Feldman examines marital infidelity, little white lies, career-driven resumé lies, and how we teach children to lie. Along the way, he reveals-despite our beliefs to the contrary- how it is nearly impossible to spot a liar (studies have shown no relationship between nervousness, lack of eye contact, or a trembling voice, and acts of deception). He also provides startling evidence of just how integral lying is to our culture; indeed, his research shows that two people, meeting for the first time, will lie to each other an average of three times in the first ten minutes of a conversation.
Feldman uses this discussion of deception to explore ways we can cope with infidelity, betrayal, and mistrust, in our friends and family. He also describes the lies we tell ourselves: Sometimes, the liar in your life is the person you see in the mirror. With incisive clarity and wry wit, Feldman has written a truthful book for anyone who whose life has been touched by deception.
©2009 Robert Feldman; (P)2009 Hachette
Favorite Genres: Urban/Preternatural Fantasy, Science Fiction, Knitting Favorite Story Components: character development, under-dog success stories
This was actually a very good look at the psychology of lying in general, offering a fresh perspective on deceit, but it is not a guide book, or how-to manual on applying that perspective to an individual's life. The most profound advice given is that if you want a truthful life, start by being truthful.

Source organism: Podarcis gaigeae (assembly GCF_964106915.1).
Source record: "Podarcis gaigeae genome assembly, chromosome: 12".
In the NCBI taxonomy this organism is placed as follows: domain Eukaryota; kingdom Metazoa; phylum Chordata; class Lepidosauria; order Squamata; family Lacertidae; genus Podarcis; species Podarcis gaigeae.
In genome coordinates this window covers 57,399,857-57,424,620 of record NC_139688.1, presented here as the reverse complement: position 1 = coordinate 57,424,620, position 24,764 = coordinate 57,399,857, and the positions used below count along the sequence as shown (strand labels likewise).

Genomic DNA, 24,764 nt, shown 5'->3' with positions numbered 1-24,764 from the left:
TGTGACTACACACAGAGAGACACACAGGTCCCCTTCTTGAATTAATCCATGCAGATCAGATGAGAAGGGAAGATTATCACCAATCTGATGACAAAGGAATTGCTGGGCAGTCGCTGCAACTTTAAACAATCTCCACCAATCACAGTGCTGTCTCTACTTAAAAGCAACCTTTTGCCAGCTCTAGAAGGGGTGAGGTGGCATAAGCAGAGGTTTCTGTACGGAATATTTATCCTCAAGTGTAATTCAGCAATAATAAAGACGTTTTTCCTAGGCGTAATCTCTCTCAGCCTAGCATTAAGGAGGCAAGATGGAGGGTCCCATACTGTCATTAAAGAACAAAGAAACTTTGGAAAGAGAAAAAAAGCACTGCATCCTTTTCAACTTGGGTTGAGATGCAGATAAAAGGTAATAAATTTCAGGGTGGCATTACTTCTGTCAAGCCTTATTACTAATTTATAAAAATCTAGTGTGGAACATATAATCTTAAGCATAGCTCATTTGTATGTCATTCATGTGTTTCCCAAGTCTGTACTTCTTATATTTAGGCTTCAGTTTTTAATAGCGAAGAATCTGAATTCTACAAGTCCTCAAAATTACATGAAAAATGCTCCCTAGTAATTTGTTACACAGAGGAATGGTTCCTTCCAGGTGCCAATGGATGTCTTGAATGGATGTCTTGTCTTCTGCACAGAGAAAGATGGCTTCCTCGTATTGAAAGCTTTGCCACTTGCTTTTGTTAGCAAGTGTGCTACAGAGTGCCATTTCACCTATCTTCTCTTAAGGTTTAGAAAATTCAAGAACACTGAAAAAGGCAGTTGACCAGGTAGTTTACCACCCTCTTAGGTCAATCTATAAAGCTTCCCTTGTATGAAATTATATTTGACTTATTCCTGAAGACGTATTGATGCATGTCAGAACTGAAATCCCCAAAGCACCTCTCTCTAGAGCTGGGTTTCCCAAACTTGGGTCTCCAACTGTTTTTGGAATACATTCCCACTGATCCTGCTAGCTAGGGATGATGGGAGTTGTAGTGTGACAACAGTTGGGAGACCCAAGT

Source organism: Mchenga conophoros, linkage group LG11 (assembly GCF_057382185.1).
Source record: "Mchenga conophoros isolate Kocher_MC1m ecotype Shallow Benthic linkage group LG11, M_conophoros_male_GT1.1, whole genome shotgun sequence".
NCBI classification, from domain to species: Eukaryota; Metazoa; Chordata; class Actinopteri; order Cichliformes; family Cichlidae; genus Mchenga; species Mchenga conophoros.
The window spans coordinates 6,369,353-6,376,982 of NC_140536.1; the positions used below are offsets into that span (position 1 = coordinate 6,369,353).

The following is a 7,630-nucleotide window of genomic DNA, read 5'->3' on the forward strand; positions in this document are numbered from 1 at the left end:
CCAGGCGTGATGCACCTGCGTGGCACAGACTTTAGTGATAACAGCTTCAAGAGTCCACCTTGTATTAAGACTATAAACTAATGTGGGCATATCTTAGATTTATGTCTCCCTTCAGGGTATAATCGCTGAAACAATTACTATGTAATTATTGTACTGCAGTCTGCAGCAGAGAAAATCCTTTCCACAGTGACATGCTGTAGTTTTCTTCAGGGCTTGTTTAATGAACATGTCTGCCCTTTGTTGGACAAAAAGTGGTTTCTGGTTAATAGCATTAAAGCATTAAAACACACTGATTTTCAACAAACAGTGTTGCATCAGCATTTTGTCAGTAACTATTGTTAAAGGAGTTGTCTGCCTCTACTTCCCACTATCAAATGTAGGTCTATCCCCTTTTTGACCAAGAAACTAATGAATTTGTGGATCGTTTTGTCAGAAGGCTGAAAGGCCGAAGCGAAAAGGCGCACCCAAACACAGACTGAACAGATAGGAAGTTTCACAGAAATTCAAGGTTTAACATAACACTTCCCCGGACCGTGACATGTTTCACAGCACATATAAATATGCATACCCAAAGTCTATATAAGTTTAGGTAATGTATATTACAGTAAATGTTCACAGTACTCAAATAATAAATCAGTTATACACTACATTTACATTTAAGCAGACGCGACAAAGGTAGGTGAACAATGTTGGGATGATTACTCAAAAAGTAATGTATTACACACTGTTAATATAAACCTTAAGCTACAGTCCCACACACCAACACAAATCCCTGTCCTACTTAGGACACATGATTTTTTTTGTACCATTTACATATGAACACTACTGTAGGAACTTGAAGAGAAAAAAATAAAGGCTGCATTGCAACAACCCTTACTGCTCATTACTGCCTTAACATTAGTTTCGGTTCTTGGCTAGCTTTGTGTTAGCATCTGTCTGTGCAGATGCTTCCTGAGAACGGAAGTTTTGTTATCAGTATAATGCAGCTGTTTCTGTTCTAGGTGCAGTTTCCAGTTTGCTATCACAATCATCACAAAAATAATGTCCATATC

As an intellectual work, it was thought provoking, and I don't know any better complement to give such a piece.
As a self-help piece, well, there were some fun stories in it.
A very good book that will help you understand the people in your life, both personal and professional. My issue is, it would be much more believable if the authors extreme dislike for President Bush wasn't used over and over again as an example. It belittled the books points, which are very good ones.
The book is interesting and well narrated. I learned a few new things about how and why people lie. I was hoping for more insight beyond what is fairly evident through common sense.
Yes, this is a very interesting book and the author does a good job of keeping conjecture out of his statements, which is important because you will quickly realize that people often cannot be taken at their word .
The common "lies are bad" motto is an immature position to take; lies are often not malicious and are usually employed to benefit the emotions of the liar more than attack the person being lied too.
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